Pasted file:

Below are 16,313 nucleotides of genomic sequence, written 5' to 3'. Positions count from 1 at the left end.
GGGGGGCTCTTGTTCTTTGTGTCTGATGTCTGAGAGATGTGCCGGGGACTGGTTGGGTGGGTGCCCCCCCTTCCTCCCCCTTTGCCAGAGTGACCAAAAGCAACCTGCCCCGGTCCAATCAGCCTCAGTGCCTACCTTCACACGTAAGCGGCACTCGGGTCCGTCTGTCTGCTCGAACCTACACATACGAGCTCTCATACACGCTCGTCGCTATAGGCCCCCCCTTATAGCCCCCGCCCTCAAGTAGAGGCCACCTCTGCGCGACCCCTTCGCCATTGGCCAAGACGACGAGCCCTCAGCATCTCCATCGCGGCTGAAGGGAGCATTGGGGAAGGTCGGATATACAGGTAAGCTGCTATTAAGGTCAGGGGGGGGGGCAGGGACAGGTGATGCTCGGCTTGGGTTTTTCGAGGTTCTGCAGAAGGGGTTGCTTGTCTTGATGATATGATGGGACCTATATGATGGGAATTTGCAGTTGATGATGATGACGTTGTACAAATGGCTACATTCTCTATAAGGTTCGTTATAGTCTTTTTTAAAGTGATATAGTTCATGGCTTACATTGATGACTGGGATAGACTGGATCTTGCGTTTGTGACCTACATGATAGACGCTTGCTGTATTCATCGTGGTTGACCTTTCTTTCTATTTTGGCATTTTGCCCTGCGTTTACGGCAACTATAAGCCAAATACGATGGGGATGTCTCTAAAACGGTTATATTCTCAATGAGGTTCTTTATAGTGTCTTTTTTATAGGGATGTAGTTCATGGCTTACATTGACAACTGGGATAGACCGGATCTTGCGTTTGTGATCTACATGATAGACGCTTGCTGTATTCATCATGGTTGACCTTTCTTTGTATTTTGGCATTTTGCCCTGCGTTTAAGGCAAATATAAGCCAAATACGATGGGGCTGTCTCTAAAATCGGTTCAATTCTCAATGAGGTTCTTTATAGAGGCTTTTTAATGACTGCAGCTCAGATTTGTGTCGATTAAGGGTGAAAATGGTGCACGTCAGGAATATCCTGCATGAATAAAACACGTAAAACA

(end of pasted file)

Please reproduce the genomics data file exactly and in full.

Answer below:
Below are 16,313 nucleotides of genomic sequence, written 5' to 3'. Positions count from 1 at the left end.
GGGGGGCTCTTGTTCTTTGTGTCTGATGTCTGAGAGATGTGCCGGGGACTGGTTGGGTGGGTGCCCCCCCTTCCTCCCCCTTTGCCAGAGTGACCAAAAGCAACCTGCCCCGGTCCAATCAGCCTCAGTGCCTACCTTCACACGTAAGCGGCACTCGGGTCCGTCTGTCTGCTCGAACCTACACATACGAGCTCTCATACACGCTCGTCGCTATAGGCCCCCCCTTATAGCCCCCGCCCTCAAGTAGAGGCCACCTCTGCGCGACCCCTTCGCCATTGGCCAAGACGACGAGCCCTCAGCATCTCCATCGCGGCTGAAGGGAGCATTGGGGAAGGTCGGATATACAGGTAAGCTGCTATTAAGGTCAGGGGGGGGGGCAGGGACAGGTGATGCTCGGCTTGGGTTTTTCGAGGTTCTGCAGAAGGGGTTGCTTGTCTTGATGATATGATGGGACCTATATGATGGGAATTTGCAGTTGATGATGATGACGTTGTACAAATGGCTACATTCTCTATAAGGTTCGTTATAGTCTTTTTTAAAGTGATATAGTTCATGGCTTACATTGATGACTGGGATAGACTGGATCTTGCGTTTGTGACCTACATGATAGACGCTTGCTGTATTCATCGTGGTTGACCTTTCTTTCTATTTTGGCATTTTGCCCTGCGTTTACGGCAACTATAAGCCAAATACGATGGGGATGTCTCTAAAACGGTTATATTCTCAATGAGGTTCTTTATAGTGTCTTTTTTATAGGGATGTAGTTCATGGCTTACATTGACAACTGGGATAGACCGGATCTTGCGTTTGTGATCTACATGATAGACGCTTGCTGTATTCATCATGGTTGACCTTTCTTTGTATTTTGGCATTTTGCCCTGCGTTTAAGGCAAATATAAGCCAAATACGATGGGGCTGTCTCTAAAATCGGTTCAATTCTCAATGAGGTTCTTTATAGAGGCTTTTTAATGACTGCAGCTCAGATTTGTGTCGATTAAGGGTGAAAATGGTGCACGTCAGGAATATCCTGCATGAATAAAACACGTAAAACA